Politics & Society

Index Index – International free speech round up 04/02/13

Chinese communist party newspaper The People’s Daily has today denied allegations that China hacked into the computer systems of various US media outlets. The state-run newspaper denied that officials had hacked The New York Times and The Wall Street Journal, also refuting claims from The Washington Post that it had been targeted. The People’s Daily said that the national security allegations from the US were a cover-up for imposing economic sanctions on China. The Obama administration will reportedly address the attacks as an economic threat in a National Intelligence Estimate report, meaning the US can impose sanctions in China in response. Concern has been mounting in America that China has been responsible for a series of sustained cyber attacks on government agencies, US companies and media outlets — a US congressional report last year named China “the most threatening actor in cyberspace”.

A french journalist researching prostitution and human trafficking in Cambodia has had a seven year jail sentence in absentia upheld under prostitution charges. Daniel Lainé was charged by Phnom Penh City Court on 29 January for soliciting prostitutes and issued with a “red notice” by Interpol following a request from the court, banning him from reporting anywhere outside of France. Lainé had originally been sentenced in 2010 after being caught secretly filming a prostitute without permission, a charge the journalist denies. The charges are thought to be linked to Lainé’s 2003 documentary exposing sex tourism in Cambodia and are allegedly supported by a written witness statement from someone who never appeared in court during the case. Lainé is a filmmaker for Tony Comiti Productions and was winner of a World Press Photo award in 1991.

These crisps have caused offence amongst the Catholic community

On 1 February, a film maker accused the Italian government of censorship for calling off the screening of his film for being too political. Bill Emmott, former editor of the Economist, was due to show his documentary Girlfriend in a Coma on 13 February at the National Museum of the 21st Century Arts, but the organisers were contacted on 1 February to say that the ministry of culture had ordered the event to be postponed ahead of the parliamentary elections on 24 February. Emmott, who’s film takes a critical look at Italy and the problems it faces, said there is a culture of denial in the country. The film has already been screened in several European countries and the US and is expected to remain postponed until the elections are over.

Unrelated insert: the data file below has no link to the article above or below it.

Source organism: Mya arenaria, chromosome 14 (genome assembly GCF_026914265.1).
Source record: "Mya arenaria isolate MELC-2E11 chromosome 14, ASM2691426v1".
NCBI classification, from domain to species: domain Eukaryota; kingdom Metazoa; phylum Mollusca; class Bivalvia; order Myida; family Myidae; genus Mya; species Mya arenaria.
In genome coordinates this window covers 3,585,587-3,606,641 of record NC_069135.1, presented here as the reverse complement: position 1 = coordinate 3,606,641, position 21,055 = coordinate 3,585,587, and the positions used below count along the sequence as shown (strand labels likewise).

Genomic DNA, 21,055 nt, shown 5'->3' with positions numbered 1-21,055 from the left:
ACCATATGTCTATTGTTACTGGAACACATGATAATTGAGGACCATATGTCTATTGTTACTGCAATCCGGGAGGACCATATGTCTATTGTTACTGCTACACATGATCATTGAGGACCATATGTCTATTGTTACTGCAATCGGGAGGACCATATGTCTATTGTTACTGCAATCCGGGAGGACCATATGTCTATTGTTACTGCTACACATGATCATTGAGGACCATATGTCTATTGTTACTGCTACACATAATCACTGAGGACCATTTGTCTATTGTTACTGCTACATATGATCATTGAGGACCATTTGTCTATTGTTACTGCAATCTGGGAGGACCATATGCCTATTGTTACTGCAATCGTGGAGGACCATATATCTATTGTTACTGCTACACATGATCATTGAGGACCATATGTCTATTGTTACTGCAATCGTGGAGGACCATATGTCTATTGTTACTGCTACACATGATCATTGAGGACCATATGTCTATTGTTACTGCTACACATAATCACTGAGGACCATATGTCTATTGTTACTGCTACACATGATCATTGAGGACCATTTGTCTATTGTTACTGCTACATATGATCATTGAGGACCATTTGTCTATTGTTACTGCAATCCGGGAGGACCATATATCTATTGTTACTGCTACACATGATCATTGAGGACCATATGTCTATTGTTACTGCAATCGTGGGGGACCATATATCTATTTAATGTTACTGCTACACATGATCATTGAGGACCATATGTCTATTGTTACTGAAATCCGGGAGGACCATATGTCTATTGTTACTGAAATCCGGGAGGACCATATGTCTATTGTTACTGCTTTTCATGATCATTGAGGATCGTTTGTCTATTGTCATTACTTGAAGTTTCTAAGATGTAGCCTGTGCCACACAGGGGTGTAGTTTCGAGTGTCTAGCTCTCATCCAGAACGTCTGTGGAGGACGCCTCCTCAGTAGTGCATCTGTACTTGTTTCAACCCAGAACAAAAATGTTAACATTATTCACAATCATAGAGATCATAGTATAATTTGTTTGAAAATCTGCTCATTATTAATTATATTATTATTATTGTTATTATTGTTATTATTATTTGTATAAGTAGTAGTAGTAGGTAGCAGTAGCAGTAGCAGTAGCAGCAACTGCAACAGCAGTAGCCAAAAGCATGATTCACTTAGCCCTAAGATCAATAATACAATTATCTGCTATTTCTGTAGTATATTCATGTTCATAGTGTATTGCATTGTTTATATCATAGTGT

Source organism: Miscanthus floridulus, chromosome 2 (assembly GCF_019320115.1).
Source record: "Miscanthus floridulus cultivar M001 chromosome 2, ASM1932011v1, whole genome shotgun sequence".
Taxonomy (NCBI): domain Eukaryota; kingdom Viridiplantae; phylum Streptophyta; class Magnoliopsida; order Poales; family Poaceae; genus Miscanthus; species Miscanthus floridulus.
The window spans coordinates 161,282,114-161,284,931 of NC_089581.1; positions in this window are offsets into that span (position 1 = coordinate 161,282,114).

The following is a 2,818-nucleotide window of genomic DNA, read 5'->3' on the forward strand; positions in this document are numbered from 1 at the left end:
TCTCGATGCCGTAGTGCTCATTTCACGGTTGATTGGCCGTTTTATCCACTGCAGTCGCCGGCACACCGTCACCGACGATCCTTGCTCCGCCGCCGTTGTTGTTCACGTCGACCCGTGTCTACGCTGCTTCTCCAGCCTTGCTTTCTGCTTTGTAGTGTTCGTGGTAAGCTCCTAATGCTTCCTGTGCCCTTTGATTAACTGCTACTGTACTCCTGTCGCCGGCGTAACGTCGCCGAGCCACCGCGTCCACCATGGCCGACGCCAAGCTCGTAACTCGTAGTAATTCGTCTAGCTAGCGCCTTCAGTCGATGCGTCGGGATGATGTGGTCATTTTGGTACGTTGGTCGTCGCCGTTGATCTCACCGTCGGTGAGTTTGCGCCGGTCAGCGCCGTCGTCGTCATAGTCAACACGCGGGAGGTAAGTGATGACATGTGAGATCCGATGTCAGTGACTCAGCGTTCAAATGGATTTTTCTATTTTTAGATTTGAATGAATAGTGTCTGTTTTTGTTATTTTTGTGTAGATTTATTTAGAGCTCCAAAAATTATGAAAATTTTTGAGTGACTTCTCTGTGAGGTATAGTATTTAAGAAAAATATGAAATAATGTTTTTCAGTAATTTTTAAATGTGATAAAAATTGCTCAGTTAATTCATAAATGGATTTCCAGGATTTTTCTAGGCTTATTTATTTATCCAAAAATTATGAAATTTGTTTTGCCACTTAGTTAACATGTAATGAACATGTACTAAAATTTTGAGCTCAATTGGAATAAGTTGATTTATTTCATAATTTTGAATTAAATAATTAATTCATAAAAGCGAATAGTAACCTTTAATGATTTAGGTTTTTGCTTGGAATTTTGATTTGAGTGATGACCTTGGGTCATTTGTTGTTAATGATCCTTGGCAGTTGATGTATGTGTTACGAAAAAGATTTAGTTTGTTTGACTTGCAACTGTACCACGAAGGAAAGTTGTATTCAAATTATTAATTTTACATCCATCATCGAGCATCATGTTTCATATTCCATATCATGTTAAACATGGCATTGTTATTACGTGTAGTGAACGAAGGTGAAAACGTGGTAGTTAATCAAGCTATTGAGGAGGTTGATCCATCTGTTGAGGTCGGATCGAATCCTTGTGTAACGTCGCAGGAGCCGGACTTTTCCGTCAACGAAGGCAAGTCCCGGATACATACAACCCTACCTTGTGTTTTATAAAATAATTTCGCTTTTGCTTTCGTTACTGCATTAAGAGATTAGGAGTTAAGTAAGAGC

An appeals court in the Philippines has upheld a decision to pursue a libel case and issue of arrest warrants against a minor and five other people for online defamation charges made on 13 March 2012. A teenage blogger was accused of posting defamatory comments on Celine Quanico’s blog on 6 April 2008, along with Justine Dimaano, Francesa Vanessa Fugen, Anthony Jay Foronda, Roberto Armando Hidalgo and Danielle Vicaldo. Quanico said that Dimaano had posted a Yahoo messenger conversation titled “meet my backstabber friend”, but had changed the alleged victim’s name — who was 16 at the time of the alleged offence. Other insults posted on the site included “bitch”, “ugly”, “loser” and “liar”. The Cyber Crime Prevention Act went into effect on 3 October in the Philippines, after it was suspended following calls to remove the law from constitution.

Chain sandwich store Pret A Manger has withdrawn a new “Virgin Mary” brand of crisps from shelves following religious complaints. The bloody mary cocktail flavoured crisps had been introduced last week, but prompted complaints, including from Catholic groups that the brand was offensive to Jesus’ mother. The company said it removed the product to avoid further offence after noting the “strength of feeling” behind the few complaints they received. The unsold crisps will be donated to homeless charities across the country. Among the complainants was The Reverend Nick Donnelly, deacon of the Diocese of Lancaster, who said after Pret removed the product that the incident taught the Catholic community how to defend their faith in the future.

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